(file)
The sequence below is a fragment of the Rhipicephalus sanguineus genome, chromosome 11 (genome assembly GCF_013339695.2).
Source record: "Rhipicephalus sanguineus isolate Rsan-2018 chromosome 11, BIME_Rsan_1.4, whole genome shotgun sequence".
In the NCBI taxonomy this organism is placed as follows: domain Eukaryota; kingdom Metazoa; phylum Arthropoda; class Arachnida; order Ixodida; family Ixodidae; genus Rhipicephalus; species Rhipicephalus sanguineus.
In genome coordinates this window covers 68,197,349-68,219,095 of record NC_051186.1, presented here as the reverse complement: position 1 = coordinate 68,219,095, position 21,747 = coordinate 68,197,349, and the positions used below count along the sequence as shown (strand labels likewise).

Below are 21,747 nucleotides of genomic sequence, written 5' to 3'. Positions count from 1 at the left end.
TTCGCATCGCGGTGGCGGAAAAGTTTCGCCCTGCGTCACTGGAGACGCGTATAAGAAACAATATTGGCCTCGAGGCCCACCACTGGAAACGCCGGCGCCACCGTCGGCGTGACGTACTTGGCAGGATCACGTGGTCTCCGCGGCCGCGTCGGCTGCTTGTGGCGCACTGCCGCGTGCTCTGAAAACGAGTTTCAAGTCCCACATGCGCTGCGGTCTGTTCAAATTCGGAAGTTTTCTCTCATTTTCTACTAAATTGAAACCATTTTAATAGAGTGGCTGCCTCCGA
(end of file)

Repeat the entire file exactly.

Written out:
The sequence below is a fragment of the Rhipicephalus sanguineus genome, chromosome 11 (genome assembly GCF_013339695.2).
Source record: "Rhipicephalus sanguineus isolate Rsan-2018 chromosome 11, BIME_Rsan_1.4, whole genome shotgun sequence".
In the NCBI taxonomy this organism is placed as follows: domain Eukaryota; kingdom Metazoa; phylum Arthropoda; class Arachnida; order Ixodida; family Ixodidae; genus Rhipicephalus; species Rhipicephalus sanguineus.
In genome coordinates this window covers 68,197,349-68,219,095 of record NC_051186.1, presented here as the reverse complement: position 1 = coordinate 68,219,095, position 21,747 = coordinate 68,197,349, and the positions used below count along the sequence as shown (strand labels likewise).

Below are 21,747 nucleotides of genomic sequence, written 5' to 3'. Positions count from 1 at the left end.
TTCGCATCGCGGTGGCGGAAAAGTTTCGCCCTGCGTCACTGGAGACGCGTATAAGAAACAATATTGGCCTCGAGGCCCACCACTGGAAACGCCGGCGCCACCGTCGGCGTGACGTACTTGGCAGGATCACGTGGTCTCCGCGGCCGCGTCGGCTGCTTGTGGCGCACTGCCGCGTGCTCTGAAAACGAGTTTCAAGTCCCACATGCGCTGCGGTCTGTTCAAATTCGGAAGTTTTCTCTCATTTTCTACTAAATTGAAACCATTTTAATAGAGTGGCTGCCTCCGA